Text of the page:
A. Yes, many Christians, including students are discussing about what should be the Biblical position. Unfortunately, sometimes this discussion is not too peaceful.

But I’m encouraged that as churches we are searching, thinking through this issue. We are praying for wisdom, and praying that we would be faithful to the Bible.

Q. Personally, what do you think would Jesus do in this situation?

A. I am convinced that Jesus would speak out about justice and equity. I cannot imagine Jesus remaining silent in this situation.

After election day in August, this is no longer an issue of politics, but an issue of morality. Those days, internet was down in Belarus, and only after some days we were able to see the videos of police beating people. I have friends who supported the President before, who changed their mind, because they saw that this is terrible.

So this is no longer a political situation, but a moral one.

Q. Are you in touch with IFES movements from other countries in Europe, or neighbouring countries who have been in touch with you?

A. Yes, we have very good friends in other countries, like Ukraine, for example. About every day we get a letter from some ministry or partners in other places. Sometimes we pray together. I tell them about our situation, our needs, our students who were beaten or arrested.

Q. How should Christian ministries invest and train students now so that they can make a different in the future Belarus?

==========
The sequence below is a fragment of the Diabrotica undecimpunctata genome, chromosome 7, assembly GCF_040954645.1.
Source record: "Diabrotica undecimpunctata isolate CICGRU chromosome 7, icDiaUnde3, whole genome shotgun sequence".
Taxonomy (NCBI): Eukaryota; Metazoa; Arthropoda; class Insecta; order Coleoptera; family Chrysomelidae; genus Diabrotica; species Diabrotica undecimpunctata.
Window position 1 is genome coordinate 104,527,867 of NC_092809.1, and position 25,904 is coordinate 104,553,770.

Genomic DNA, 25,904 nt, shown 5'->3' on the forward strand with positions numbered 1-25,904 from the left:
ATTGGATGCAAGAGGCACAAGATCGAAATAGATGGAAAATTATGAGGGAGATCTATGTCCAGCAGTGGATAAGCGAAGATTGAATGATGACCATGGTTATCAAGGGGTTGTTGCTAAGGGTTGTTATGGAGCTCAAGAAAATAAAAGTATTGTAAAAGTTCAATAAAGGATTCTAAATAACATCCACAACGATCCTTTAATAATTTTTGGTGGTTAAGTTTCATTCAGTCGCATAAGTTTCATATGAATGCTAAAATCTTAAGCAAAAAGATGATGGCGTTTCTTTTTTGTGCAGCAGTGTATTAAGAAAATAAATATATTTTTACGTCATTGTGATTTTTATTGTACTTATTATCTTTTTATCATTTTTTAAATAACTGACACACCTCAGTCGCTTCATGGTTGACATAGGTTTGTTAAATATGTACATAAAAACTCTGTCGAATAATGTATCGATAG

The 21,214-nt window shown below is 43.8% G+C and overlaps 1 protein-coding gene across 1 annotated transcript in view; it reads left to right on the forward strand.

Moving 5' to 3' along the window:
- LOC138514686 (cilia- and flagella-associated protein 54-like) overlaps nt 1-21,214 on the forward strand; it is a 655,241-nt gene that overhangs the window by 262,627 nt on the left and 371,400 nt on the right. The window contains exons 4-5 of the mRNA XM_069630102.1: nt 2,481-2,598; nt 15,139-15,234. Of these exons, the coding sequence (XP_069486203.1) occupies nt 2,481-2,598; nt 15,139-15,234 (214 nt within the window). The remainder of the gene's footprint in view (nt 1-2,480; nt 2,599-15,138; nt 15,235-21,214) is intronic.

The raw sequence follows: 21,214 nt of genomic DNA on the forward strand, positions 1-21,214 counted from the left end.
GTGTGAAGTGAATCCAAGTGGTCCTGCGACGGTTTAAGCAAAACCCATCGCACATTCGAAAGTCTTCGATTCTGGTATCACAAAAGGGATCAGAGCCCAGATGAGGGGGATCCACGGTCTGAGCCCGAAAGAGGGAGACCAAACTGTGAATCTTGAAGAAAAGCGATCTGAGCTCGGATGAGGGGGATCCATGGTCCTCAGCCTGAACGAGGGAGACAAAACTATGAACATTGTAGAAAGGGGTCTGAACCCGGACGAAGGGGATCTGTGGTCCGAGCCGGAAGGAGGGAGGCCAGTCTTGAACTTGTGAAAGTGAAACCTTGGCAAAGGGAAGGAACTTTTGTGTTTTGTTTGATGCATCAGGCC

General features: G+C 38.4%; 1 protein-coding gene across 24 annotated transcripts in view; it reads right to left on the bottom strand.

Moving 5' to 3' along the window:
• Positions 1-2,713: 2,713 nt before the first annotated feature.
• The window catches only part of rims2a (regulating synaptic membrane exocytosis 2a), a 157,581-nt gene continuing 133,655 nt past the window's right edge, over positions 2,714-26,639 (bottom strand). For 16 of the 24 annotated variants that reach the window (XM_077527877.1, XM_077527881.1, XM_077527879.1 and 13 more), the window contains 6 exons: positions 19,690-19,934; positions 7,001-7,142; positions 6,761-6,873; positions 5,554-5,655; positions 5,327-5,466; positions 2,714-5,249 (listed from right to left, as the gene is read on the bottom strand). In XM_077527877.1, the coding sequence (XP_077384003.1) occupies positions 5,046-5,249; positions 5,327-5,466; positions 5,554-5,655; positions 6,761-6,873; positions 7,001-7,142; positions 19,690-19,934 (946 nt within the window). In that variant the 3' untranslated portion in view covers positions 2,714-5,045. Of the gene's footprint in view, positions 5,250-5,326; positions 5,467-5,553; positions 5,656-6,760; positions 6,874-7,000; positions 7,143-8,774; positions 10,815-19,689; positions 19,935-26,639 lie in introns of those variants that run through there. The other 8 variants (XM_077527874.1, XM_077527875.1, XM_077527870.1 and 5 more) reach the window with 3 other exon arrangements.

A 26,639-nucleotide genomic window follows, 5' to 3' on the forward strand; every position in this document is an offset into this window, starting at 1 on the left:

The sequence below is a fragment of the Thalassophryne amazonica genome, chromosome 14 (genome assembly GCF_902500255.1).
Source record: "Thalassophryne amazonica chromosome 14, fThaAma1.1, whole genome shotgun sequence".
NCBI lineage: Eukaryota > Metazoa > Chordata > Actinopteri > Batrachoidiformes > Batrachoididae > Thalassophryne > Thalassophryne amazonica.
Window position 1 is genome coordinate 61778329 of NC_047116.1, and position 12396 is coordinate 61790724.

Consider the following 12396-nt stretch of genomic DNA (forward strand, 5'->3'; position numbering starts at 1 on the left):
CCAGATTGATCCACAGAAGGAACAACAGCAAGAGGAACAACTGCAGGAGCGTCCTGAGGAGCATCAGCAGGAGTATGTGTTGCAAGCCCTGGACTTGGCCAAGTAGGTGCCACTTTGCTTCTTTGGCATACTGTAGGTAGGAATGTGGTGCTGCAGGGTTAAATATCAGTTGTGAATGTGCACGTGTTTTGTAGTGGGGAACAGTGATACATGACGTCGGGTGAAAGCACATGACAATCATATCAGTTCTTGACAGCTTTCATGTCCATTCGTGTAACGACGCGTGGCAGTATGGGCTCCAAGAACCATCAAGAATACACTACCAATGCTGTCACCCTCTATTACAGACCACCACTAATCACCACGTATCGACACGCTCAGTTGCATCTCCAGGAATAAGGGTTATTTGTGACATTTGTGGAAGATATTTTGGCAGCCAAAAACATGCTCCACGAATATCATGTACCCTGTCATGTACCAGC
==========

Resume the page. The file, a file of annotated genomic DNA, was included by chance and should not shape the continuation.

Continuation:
A. I really can see how our society is growing these days. A year ago I wouldn’t have imagined a situation like this, that our society would be strongly united. I see this as well among the Christian students. We have new questions for our mind, our theology, for our vision and worldview. We think about this, we pray about it. We have become stronger, we have grown in responsibility.

In this last month, new leaders have grown in our society, who were not influential before, and something similar is happening among Christian students as well.

That doesn’t mean that there are protests among the majority of universities. Often they are not many who stand up, and at times these leaders are Christians.

As I said before, unfortunately there are Christian students who are not active, because of their own theology, arguing that their goal is not changeing the president, but to pray only.

There are some shadows, but I see the good side. We are seeing new leaders who are very brave.

Q. How can Christians elsewhere pray for Belarus?

A. Pray for safety, for justice. It is my biggest pain that so many people were hurt. My brother and two of my cousins were beaten and arrested. And so many of my friends, over a dozen. They were humiliated. I hope that the people who did this, who tortured others, will be judged.

Pray that as churches we might have a true Biblical position. And pray for unity among Christians.